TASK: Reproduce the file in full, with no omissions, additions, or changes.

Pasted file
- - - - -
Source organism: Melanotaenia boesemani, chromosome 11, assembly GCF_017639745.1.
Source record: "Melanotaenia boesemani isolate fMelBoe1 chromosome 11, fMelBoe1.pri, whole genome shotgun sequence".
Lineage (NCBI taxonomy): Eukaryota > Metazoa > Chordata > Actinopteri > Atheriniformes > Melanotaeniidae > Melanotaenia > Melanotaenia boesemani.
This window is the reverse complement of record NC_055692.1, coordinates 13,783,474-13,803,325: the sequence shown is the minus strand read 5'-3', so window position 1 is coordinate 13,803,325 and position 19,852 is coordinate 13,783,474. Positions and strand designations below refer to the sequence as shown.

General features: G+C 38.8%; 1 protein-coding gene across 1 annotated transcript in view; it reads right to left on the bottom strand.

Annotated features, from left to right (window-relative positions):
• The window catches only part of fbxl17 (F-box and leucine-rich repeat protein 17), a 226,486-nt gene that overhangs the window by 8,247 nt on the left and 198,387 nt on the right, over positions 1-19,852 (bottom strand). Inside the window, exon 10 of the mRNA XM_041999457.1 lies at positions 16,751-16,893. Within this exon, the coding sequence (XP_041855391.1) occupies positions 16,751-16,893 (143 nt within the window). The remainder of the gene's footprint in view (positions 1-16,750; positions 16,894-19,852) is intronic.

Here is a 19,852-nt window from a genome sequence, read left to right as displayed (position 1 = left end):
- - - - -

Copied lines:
Source organism: Melanotaenia boesemani, chromosome 11, assembly GCF_017639745.1.
Source record: "Melanotaenia boesemani isolate fMelBoe1 chromosome 11, fMelBoe1.pri, whole genome shotgun sequence".
Lineage (NCBI taxonomy): Eukaryota > Metazoa > Chordata > Actinopteri > Atheriniformes > Melanotaeniidae > Melanotaenia > Melanotaenia boesemani.
This window is the reverse complement of record NC_055692.1, coordinates 13,783,474-13,803,325: the sequence shown is the minus strand read 5'-3', so window position 1 is coordinate 13,803,325 and position 19,852 is coordinate 13,783,474. Positions and strand designations below refer to the sequence as shown.

General features: G+C 38.8%; 1 protein-coding gene across 1 annotated transcript in view; it reads right to left on the bottom strand.

Annotated features, from left to right (window-relative positions):
• The window catches only part of fbxl17 (F-box and leucine-rich repeat protein 17), a 226,486-nt gene that overhangs the window by 8,247 nt on the left and 198,387 nt on the right, over positions 1-19,852 (bottom strand). Inside the window, exon 10 of the mRNA XM_041999457.1 lies at positions 16,751-16,893. Within this exon, the coding sequence (XP_041855391.1) occupies positions 16,751-16,893 (143 nt within the window). The remainder of the gene's footprint in view (positions 1-16,750; positions 16,894-19,852) is intronic.

Here is a 19,852-nt window from a genome sequence, read left to right as displayed (position 1 = left end):